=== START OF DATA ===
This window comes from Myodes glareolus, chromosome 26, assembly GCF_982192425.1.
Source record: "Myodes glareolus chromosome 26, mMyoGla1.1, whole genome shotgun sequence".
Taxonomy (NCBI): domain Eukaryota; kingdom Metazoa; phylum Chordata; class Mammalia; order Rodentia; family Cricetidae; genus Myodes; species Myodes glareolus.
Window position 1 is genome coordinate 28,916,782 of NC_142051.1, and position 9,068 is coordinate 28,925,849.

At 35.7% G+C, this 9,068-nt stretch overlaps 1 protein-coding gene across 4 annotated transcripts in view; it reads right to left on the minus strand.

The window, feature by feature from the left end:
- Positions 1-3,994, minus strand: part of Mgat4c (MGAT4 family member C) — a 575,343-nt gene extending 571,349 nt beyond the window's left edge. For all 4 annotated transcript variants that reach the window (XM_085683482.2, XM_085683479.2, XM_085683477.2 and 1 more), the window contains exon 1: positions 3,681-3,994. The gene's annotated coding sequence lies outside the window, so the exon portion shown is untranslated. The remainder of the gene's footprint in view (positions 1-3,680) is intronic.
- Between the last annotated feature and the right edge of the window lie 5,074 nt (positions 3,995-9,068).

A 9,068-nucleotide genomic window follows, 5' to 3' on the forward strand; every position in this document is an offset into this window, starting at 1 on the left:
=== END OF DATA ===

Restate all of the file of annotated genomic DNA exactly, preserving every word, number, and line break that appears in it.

This window comes from Myodes glareolus, chromosome 26, assembly GCF_982192425.1.
Source record: "Myodes glareolus chromosome 26, mMyoGla1.1, whole genome shotgun sequence".
Taxonomy (NCBI): domain Eukaryota; kingdom Metazoa; phylum Chordata; class Mammalia; order Rodentia; family Cricetidae; genus Myodes; species Myodes glareolus.
Window position 1 is genome coordinate 28,916,782 of NC_142051.1, and position 9,068 is coordinate 28,925,849.

At 35.7% G+C, this 9,068-nt stretch overlaps 1 protein-coding gene across 4 annotated transcripts in view; it reads right to left on the minus strand.

The window, feature by feature from the left end:
- Positions 1-3,994, minus strand: part of Mgat4c (MGAT4 family member C) — a 575,343-nt gene extending 571,349 nt beyond the window's left edge. For all 4 annotated transcript variants that reach the window (XM_085683482.2, XM_085683479.2, XM_085683477.2 and 1 more), the window contains exon 1: positions 3,681-3,994. The gene's annotated coding sequence lies outside the window, so the exon portion shown is untranslated. The remainder of the gene's footprint in view (positions 1-3,680) is intronic.
- Between the last annotated feature and the right edge of the window lie 5,074 nt (positions 3,995-9,068).

A 9,068-nucleotide genomic window follows, 5' to 3' on the forward strand; every position in this document is an offset into this window, starting at 1 on the left: